of his race, and that he had been fired solely for racial reasons in violation of Title VII. The Charge of Discrimination named CNA as respondent, and set forth various alleged acts of discrimination by Stephenson's project supervisor, but did not name Noha, Tisch, Chookaszian, Igleski, and Demytrasz. On August 20, 1990, Stephenson received a right to sue notice from the EEOC, and some months later he filed a three-count complaint against the CNA defendants. On February 12, 1991, the CNA defendants moved to dismiss the complaint as to all defendants, on all counts. We denied the motion as to Count I, and granted it as to Counts II and III. Stephenson v. CNA Financial Corp., No. 90 C 6445 (N.D. III. Apr. 23, 1991).
Noha, Tisch, Chookaszian, Igleski, and Demytrasz now contend that Stephenson cannot maintain a Title VII action against them because they were not named in Stephenson's EEOC charge, as required by 42 U.S.C. § 2000e-5(f)(1); see also Eggleston v. Chicago Journeymen Plumbers' Local Union No. 130, 657 F.2d 890, 905 (7th Cir. 1981), cert. denied, 455 U.S. 1017, 102 S. Ct. 1710, 72 L. Ed. 2d 134 (1982). Under Rule 56, summary judgment is appropriate if "there is no genuine issue as to any material fact and . . . the moving party is entitled to a judgment as a matter of law." Fed. R. Civ. P. 56(c). This standard places the initial burden on the moving party to identify "those portions of 'the pleadings, depositions, answers to interrogatories, and admissions on file, together with the affidavits, if any' which it believes demonstrate the absence of a guideline issue of material fact." Celotex Corp. v. Catrett, 477 U.S. 317, 323, 106 S. Ct. 2548, 2553, 91 L. Ed. 2d 265 (1986) (quoting Rule 56(c)). Once the moving party has done this, the non-moving party "must set forth specific facts showing that there is a genuine issue for trial." Fed. R. Civ. P. 56(e). In other words, Stephenson must demonstrate the existence of the elements essential to his case to withstand summary judgment. Celotex, 477 U.S. at 322-23, 106 S. Ct. at 2552.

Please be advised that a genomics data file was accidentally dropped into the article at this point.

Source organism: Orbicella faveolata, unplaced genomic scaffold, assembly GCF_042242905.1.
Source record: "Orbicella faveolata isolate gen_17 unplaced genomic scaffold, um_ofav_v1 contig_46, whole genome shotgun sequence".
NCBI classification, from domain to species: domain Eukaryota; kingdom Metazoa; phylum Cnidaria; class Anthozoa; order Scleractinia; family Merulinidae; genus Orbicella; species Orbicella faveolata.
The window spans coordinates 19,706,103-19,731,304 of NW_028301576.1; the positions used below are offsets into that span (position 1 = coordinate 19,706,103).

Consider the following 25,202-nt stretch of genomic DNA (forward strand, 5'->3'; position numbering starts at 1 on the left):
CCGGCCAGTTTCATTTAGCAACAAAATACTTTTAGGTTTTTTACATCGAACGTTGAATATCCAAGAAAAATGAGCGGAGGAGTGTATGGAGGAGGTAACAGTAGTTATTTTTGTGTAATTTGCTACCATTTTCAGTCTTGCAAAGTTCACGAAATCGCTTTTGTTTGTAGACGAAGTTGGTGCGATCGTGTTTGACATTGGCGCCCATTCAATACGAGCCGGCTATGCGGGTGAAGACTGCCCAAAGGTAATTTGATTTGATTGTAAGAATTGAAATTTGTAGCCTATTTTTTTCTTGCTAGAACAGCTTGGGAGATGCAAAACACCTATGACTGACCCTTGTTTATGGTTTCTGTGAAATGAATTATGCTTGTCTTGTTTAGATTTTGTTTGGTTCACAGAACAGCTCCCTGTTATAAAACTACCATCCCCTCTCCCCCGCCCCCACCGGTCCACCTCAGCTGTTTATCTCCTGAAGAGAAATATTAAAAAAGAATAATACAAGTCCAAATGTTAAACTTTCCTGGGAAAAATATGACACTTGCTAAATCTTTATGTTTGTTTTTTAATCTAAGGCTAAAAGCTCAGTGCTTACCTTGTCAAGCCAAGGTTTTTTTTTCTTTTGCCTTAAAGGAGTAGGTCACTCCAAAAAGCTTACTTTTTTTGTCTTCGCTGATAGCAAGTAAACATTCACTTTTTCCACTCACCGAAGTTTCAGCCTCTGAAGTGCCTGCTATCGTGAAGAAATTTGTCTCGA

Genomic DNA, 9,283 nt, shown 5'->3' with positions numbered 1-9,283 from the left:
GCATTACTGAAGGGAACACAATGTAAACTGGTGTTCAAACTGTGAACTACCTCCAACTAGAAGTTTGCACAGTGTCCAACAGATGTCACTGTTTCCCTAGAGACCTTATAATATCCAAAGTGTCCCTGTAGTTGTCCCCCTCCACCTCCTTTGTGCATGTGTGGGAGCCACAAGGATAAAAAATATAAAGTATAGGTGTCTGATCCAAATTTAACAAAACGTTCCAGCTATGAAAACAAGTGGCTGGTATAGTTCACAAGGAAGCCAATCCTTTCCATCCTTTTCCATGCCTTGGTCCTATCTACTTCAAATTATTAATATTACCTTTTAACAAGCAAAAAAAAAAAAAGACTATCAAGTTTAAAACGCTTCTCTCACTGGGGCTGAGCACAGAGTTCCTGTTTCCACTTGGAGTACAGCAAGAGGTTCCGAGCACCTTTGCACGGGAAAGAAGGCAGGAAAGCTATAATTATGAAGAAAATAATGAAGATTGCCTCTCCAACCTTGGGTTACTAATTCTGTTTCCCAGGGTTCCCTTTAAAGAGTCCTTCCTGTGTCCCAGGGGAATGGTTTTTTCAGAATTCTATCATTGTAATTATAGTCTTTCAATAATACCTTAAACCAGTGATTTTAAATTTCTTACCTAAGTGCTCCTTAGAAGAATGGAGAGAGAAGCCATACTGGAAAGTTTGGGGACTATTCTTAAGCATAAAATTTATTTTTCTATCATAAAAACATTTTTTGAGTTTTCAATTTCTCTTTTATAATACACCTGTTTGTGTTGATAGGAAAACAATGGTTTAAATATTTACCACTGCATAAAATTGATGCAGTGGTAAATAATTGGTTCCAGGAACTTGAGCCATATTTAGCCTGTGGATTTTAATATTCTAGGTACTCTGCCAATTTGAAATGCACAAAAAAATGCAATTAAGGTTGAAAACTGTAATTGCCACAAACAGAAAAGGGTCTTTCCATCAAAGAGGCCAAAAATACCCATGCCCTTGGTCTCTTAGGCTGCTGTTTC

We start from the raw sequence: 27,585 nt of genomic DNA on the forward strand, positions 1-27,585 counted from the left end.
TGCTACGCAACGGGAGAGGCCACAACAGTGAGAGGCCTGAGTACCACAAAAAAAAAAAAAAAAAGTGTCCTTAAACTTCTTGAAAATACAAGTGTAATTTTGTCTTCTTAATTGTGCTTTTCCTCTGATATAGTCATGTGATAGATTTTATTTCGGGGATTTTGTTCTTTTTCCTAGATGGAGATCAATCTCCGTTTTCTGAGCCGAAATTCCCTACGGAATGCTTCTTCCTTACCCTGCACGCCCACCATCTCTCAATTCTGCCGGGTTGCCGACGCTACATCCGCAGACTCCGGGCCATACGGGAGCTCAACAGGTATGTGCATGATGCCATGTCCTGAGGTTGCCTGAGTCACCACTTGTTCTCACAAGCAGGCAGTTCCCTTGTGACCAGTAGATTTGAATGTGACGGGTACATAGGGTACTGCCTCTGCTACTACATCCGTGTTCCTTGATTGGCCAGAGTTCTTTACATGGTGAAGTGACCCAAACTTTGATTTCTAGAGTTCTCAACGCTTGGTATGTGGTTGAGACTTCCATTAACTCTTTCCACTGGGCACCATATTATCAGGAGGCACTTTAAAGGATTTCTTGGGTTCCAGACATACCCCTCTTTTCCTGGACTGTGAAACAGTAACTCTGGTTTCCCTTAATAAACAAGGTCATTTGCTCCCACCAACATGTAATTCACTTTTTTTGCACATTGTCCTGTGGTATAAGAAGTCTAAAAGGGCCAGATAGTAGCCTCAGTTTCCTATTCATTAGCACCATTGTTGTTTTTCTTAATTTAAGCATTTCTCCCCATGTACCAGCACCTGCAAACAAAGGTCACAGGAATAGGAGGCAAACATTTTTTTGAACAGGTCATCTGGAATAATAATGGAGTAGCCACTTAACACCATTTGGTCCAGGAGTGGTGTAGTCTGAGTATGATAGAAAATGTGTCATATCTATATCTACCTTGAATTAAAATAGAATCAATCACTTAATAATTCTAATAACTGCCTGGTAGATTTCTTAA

Ordinarily, a party not named in an EEOC charge may not be sued under Title VII. Schnellbaecher v. Baskin Clothing Co., 887 F.2d 124, 126 (7th Cir. 1989); Eggleston, 657 F.2d at 905; Le Beau v. Libby-Owens-Ford Co., 484 F.2d 798, 799 (7th Cir. 1973). This jurisdictional requirement serves a two-fold purpose: (1) to notify the charged party of the alleged violation; and (2) to give that party an opportunity to participate in conciliation and to comply voluntarily with Title VII. See, e.g., Schnellbaecher, 887 F.2d at 126; Eggleston, 657 F.2d at 905.
This due purpose suggests an exception to the rule that only parties named in the EEOC charge may be sued. Where the unnamed party or parties had adequate notice of the charge, and had an opportunity to participate in conciliation, the general rule does not apply. Eggleston, 657 F.2d at 905; see also Feng v. Sandrik, 636 F. Supp. 77, 81 (N.D. III. 1986). An additional factor to be considered is whether strictly holding a plaintiff to the filing requirement could deprive her of redress of any legitimate grievances. Eggleston, 657 F.2d at 907 (citing Glus v. G.C. Murphy Co., 562 F.2d 880, 888 (3d Cir. 1977)); Feng, 636 F. Supp. at 81.
The factors used to determine if an exception to the general rule should be permitted are not applicable in this case. Noha, Tisch, Chookaszian, Igleski, and Demytrasz were never given notice of Stephenson's EEOC charge, see Motion Exhs. B-F (affidavits), and Stephenson has brought forward no evidence showing that they had any opportunity to participate in conciliation. In short, nothing in the evidence presented shows that they could have anticipated an action against them. Feng, 636 F. Supp. at 81.
Finally, Stephenson may still receive the full measure of available relief against the remaining defendants, assuming that he ultimately prevails in this suit.
The motion for summary judgment as to Noha, Tisch, Chookaszian, Igleski, and Demytrasz is granted. It is so ordered.